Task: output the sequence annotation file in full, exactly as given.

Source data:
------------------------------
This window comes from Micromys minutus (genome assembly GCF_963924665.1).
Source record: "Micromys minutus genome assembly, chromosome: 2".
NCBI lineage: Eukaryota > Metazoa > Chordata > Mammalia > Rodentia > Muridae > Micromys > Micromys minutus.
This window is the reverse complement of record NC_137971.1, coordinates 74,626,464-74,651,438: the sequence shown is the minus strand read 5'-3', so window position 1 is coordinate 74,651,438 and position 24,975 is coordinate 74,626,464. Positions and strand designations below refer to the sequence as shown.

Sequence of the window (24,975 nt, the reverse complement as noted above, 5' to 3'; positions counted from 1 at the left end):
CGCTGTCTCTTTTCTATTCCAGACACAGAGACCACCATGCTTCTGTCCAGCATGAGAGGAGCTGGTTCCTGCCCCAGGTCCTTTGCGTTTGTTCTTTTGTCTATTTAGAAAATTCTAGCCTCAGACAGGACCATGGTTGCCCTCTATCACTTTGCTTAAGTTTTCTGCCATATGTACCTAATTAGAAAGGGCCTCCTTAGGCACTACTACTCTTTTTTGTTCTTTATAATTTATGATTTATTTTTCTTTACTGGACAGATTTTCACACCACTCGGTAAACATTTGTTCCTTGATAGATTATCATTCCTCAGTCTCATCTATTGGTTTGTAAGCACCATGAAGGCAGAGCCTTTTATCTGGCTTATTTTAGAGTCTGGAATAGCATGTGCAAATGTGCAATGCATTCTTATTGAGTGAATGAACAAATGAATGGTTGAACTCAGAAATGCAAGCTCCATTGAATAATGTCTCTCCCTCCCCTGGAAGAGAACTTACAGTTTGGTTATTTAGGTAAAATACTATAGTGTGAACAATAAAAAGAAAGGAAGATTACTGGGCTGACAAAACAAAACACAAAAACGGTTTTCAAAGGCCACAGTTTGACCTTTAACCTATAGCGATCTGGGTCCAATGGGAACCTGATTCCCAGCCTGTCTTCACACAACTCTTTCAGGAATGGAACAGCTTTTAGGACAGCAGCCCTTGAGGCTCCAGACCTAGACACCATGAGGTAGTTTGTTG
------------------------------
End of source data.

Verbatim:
This window comes from Micromys minutus (genome assembly GCF_963924665.1).
Source record: "Micromys minutus genome assembly, chromosome: 2".
NCBI lineage: Eukaryota > Metazoa > Chordata > Mammalia > Rodentia > Muridae > Micromys > Micromys minutus.
This window is the reverse complement of record NC_137971.1, coordinates 74,626,464-74,651,438: the sequence shown is the minus strand read 5'-3', so window position 1 is coordinate 74,651,438 and position 24,975 is coordinate 74,626,464. Positions and strand designations below refer to the sequence as shown.

Sequence of the window (24,975 nt, the reverse complement as noted above, 5' to 3'; positions counted from 1 at the left end):
CGCTGTCTCTTTTCTATTCCAGACACAGAGACCACCATGCTTCTGTCCAGCATGAGAGGAGCTGGTTCCTGCCCCAGGTCCTTTGCGTTTGTTCTTTTGTCTATTTAGAAAATTCTAGCCTCAGACAGGACCATGGTTGCCCTCTATCACTTTGCTTAAGTTTTCTGCCATATGTACCTAATTAGAAAGGGCCTCCTTAGGCACTACTACTCTTTTTTGTTCTTTATAATTTATGATTTATTTTTCTTTACTGGACAGATTTTCACACCACTCGGTAAACATTTGTTCCTTGATAGATTATCATTCCTCAGTCTCATCTATTGGTTTGTAAGCACCATGAAGGCAGAGCCTTTTATCTGGCTTATTTTAGAGTCTGGAATAGCATGTGCAAATGTGCAATGCATTCTTATTGAGTGAATGAACAAATGAATGGTTGAACTCAGAAATGCAAGCTCCATTGAATAATGTCTCTCCCTCCCCTGGAAGAGAACTTACAGTTTGGTTATTTAGGTAAAATACTATAGTGTGAACAATAAAAAGAAAGGAAGATTACTGGGCTGACAAAACAAAACACAAAAACGGTTTTCAAAGGCCACAGTTTGACCTTTAACCTATAGCGATCTGGGTCCAATGGGAACCTGATTCCCAGCCTGTCTTCACACAACTCTTTCAGGAATGGAACAGCTTTTAGGACAGCAGCCCTTGAGGCTCCAGACCTAGACACCATGAGGTAGTTTGTTG